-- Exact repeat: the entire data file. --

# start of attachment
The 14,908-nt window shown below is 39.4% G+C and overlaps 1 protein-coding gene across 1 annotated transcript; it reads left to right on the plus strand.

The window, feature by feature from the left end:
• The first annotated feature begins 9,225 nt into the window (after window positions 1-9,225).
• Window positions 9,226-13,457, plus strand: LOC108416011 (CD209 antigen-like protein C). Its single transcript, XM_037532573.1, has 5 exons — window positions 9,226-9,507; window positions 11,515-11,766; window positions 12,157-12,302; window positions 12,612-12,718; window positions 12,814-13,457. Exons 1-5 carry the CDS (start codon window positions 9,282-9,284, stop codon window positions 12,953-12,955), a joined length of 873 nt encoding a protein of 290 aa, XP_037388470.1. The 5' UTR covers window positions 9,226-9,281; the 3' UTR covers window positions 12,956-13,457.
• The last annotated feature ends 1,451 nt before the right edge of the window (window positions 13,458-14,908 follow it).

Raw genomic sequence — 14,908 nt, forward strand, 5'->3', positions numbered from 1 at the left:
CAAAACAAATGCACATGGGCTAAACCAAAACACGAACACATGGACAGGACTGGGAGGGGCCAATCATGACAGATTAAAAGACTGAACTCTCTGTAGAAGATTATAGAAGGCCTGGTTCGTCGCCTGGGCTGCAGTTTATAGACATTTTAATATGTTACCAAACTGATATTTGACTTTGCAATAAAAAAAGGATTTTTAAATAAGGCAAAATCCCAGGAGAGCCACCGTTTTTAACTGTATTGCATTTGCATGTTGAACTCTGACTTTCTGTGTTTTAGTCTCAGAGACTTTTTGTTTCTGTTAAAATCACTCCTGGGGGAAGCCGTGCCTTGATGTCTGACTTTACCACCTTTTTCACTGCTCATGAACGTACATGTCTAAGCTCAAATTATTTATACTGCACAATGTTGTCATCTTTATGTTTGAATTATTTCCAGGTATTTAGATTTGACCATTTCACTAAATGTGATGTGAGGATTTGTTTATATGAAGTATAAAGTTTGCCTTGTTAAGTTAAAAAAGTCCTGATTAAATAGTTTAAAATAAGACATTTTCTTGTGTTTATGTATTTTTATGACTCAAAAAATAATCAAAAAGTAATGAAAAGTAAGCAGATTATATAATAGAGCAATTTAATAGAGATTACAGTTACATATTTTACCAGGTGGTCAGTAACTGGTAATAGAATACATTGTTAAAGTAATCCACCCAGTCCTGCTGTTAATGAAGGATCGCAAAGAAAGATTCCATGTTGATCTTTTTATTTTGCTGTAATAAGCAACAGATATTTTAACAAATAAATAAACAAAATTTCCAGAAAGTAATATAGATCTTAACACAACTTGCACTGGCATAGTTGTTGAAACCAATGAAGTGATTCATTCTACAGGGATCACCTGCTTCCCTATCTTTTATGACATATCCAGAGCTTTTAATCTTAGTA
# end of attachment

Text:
The 14,908-nt window shown below is 39.4% G+C and overlaps 1 protein-coding gene across 1 annotated transcript; it reads left to right on the plus strand.

The window, feature by feature from the left end:
• The first annotated feature begins 9,225 nt into the window (after window positions 1-9,225).
• Window positions 9,226-13,457, plus strand: LOC108416011 (CD209 antigen-like protein C). Its single transcript, XM_037532573.1, has 5 exons — window positions 9,226-9,507; window positions 11,515-11,766; window positions 12,157-12,302; window positions 12,612-12,718; window positions 12,814-13,457. Exons 1-5 carry the CDS (start codon window positions 9,282-9,284, stop codon window positions 12,953-12,955), a joined length of 873 nt encoding a protein of 290 aa, XP_037388470.1. The 5' UTR covers window positions 9,226-9,281; the 3' UTR covers window positions 12,956-13,457.
• The last annotated feature ends 1,451 nt before the right edge of the window (window positions 13,458-14,908 follow it).

Raw genomic sequence — 14,908 nt, forward strand, 5'->3', positions numbered from 1 at the left:
CAAAACAAATGCACATGGGCTAAACCAAAACACGAACACATGGACAGGACTGGGAGGGGCCAATCATGACAGATTAAAAGACTGAACTCTCTGTAGAAGATTATAGAAGGCCTGGTTCGTCGCCTGGGCTGCAGTTTATAGACATTTTAATATGTTACCAAACTGATATTTGACTTTGCAATAAAAAAAGGATTTTTAAATAAGGCAAAATCCCAGGAGAGCCACCGTTTTTAACTGTATTGCATTTGCATGTTGAACTCTGACTTTCTGTGTTTTAGTCTCAGAGACTTTTTGTTTCTGTTAAAATCACTCCTGGGGGAAGCCGTGCCTTGATGTCTGACTTTACCACCTTTTTCACTGCTCATGAACGTACATGTCTAAGCTCAAATTATTTATACTGCACAATGTTGTCATCTTTATGTTTGAATTATTTCCAGGTATTTAGATTTGACCATTTCACTAAATGTGATGTGAGGATTTGTTTATATGAAGTATAAAGTTTGCCTTGTTAAGTTAAAAAAGTCCTGATTAAATAGTTTAAAATAAGACATTTTCTTGTGTTTATGTATTTTTATGACTCAAAAAATAATCAAAAAGTAATGAAAAGTAAGCAGATTATATAATAGAGCAATTTAATAGAGATTACAGTTACATATTTTACCAGGTGGTCAGTAACTGGTAATAGAATACATTGTTAAAGTAATCCACCCAGTCCTGCTGTTAATGAAGGATCGCAAAGAAAGATTCCATGTTGATCTTTTTATTTTGCTGTAATAAGCAACAGATATTTTAACAAATAAATAAACAAAATTTCCAGAAAGTAATATAGATCTTAACACAACTTGCACTGGCATAGTTGTTGAAACCAATGAAGTGATTCATTCTACAGGGATCACCTGCTTCCCTATCTTTTATGACATATCCAGAGCTTTTAATCTTAGTA